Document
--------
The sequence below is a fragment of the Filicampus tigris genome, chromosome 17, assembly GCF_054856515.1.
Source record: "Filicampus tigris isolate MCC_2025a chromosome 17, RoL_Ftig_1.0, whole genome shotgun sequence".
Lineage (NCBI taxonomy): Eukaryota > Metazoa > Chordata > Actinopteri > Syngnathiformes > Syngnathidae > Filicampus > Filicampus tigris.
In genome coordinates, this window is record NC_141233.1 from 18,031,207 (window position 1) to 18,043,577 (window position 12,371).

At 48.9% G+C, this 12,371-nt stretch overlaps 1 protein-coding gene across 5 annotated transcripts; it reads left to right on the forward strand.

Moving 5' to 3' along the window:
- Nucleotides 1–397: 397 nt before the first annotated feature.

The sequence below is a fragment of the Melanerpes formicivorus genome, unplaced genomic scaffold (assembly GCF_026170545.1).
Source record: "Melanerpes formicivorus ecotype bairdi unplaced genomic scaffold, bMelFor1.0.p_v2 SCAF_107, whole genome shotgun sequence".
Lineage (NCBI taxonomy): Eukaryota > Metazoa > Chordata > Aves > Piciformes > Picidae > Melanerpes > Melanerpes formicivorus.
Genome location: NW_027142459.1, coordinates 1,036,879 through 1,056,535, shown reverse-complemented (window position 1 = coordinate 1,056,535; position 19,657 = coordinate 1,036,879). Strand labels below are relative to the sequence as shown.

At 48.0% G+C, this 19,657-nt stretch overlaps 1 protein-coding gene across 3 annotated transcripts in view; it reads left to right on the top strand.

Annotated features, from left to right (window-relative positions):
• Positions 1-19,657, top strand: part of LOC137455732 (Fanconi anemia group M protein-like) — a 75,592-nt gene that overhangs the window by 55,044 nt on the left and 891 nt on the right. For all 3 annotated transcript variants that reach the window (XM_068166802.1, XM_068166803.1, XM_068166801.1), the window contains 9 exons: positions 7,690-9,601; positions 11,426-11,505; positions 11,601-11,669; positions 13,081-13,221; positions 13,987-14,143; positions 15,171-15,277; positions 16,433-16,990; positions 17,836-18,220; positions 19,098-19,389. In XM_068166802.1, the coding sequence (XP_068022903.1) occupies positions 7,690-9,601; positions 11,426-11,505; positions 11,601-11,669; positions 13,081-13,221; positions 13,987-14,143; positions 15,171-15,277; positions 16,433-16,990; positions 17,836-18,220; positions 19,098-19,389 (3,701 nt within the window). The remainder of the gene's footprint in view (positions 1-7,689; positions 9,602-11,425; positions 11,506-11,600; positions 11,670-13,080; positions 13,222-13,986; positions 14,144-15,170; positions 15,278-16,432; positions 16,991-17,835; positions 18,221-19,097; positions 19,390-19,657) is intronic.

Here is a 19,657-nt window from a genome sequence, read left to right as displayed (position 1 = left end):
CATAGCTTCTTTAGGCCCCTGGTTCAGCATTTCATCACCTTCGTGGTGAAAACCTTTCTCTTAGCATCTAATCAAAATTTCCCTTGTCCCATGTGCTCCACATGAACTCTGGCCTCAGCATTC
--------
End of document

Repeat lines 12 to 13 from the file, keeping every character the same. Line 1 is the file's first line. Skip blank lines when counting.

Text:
At 48.0% G+C, this 19,657-nt stretch overlaps 1 protein-coding gene across 3 annotated transcripts in view; it reads left to right on the top strand.

Annotated features, from left to right (window-relative positions):